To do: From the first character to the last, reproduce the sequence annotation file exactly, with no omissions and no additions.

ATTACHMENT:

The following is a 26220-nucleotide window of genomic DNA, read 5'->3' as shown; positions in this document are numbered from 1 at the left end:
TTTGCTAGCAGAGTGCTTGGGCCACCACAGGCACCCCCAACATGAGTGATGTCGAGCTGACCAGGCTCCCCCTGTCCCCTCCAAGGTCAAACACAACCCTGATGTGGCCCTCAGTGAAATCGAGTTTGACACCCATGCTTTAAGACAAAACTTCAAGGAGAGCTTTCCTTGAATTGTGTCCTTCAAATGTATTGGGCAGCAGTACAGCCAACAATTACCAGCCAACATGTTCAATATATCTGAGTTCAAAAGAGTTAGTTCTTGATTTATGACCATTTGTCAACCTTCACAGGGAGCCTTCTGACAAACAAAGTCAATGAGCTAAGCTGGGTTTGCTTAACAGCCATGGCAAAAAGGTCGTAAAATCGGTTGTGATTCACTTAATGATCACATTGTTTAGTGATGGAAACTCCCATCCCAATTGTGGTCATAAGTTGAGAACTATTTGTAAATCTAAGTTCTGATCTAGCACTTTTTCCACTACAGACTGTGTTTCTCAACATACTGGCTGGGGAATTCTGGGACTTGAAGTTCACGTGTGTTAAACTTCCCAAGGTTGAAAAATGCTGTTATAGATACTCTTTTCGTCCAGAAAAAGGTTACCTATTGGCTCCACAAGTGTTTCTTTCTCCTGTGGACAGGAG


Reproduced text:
The following is a 26220-nucleotide window of genomic DNA, read 5'->3' as shown; positions in this document are numbered from 1 at the left end:
TTTGCTAGCAGAGTGCTTGGGCCACCACAGGCACCCCCAACATGAGTGATGTCGAGCTGACCAGGCTCCCCCTGTCCCCTCCAAGGTCAAACACAACCCTGATGTGGCCCTCAGTGAAATCGAGTTTGACACCCATGCTTTAAGACAAAACTTCAAGGAGAGCTTTCCTTGAATTGTGTCCTTCAAATGTATTGGGCAGCAGTACAGCCAACAATTACCAGCCAACATGTTCAATATATCTGAGTTCAAAAGAGTTAGTTCTTGATTTATGACCATTTGTCAACCTTCACAGGGAGCCTTCTGACAAACAAAGTCAATGAGCTAAGCTGGGTTTGCTTAACAGCCATGGCAAAAAGGTCGTAAAATCGGTTGTGATTCACTTAATGATCACATTGTTTAGTGATGGAAACTCCCATCCCAATTGTGGTCATAAGTTGAGAACTATTTGTAAATCTAAGTTCTGATCTAGCACTTTTTCCACTACAGACTGTGTTTCTCAACATACTGGCTGGGGAATTCTGGGACTTGAAGTTCACGTGTGTTAAACTTCCCAAGGTTGAAAAATGCTGTTATAGATACTCTTTTCGTCCAGAAAAAGGTTACCTATTGGCTCCACAAGTGTTTCTTTCTCCTGTGGACAGGAG